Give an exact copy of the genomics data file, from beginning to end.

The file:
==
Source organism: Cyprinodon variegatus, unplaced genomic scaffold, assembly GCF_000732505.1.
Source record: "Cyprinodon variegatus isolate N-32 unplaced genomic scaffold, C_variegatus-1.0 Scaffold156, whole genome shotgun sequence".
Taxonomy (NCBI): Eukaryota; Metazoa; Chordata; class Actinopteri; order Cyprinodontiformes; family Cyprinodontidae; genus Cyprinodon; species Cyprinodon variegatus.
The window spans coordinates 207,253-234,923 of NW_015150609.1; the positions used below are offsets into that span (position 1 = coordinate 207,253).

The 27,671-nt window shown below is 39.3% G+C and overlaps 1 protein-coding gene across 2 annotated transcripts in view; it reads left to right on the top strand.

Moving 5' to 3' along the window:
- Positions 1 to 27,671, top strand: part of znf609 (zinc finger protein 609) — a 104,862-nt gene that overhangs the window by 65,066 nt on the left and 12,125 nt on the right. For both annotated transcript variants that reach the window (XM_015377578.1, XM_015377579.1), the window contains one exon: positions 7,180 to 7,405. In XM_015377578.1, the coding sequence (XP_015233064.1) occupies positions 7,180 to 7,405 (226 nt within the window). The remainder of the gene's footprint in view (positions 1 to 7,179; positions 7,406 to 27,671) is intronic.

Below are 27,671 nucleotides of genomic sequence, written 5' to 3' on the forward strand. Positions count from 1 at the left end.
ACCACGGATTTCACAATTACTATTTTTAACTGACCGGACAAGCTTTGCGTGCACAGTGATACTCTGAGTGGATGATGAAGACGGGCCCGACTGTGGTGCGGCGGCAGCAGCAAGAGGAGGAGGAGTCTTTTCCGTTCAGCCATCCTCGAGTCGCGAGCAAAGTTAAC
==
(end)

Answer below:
Source organism: Cyprinodon variegatus, unplaced genomic scaffold, assembly GCF_000732505.1.
Source record: "Cyprinodon variegatus isolate N-32 unplaced genomic scaffold, C_variegatus-1.0 Scaffold156, whole genome shotgun sequence".
Taxonomy (NCBI): Eukaryota; Metazoa; Chordata; class Actinopteri; order Cyprinodontiformes; family Cyprinodontidae; genus Cyprinodon; species Cyprinodon variegatus.
The window spans coordinates 207,253-234,923 of NW_015150609.1; the positions used below are offsets into that span (position 1 = coordinate 207,253).

The 27,671-nt window shown below is 39.3% G+C and overlaps 1 protein-coding gene across 2 annotated transcripts in view; it reads left to right on the top strand.

Moving 5' to 3' along the window:
- Positions 1 to 27,671, top strand: part of znf609 (zinc finger protein 609) — a 104,862-nt gene that overhangs the window by 65,066 nt on the left and 12,125 nt on the right. For both annotated transcript variants that reach the window (XM_015377578.1, XM_015377579.1), the window contains one exon: positions 7,180 to 7,405. In XM_015377578.1, the coding sequence (XP_015233064.1) occupies positions 7,180 to 7,405 (226 nt within the window). The remainder of the gene's footprint in view (positions 1 to 7,179; positions 7,406 to 27,671) is intronic.

Below are 27,671 nucleotides of genomic sequence, written 5' to 3' on the forward strand. Positions count from 1 at the left end.
ACCACGGATTTCACAATTACTATTTTTAACTGACCGGACAAGCTTTGCGTGCACAGTGATACTCTGAGTGGATGATGAAGACGGGCCCGACTGTGGTGCGGCGGCAGCAGCAAGAGGAGGAGGAGTCTTTTCCGTTCAGCCATCCTCGAGTCGCGAGCAAAGTTAAC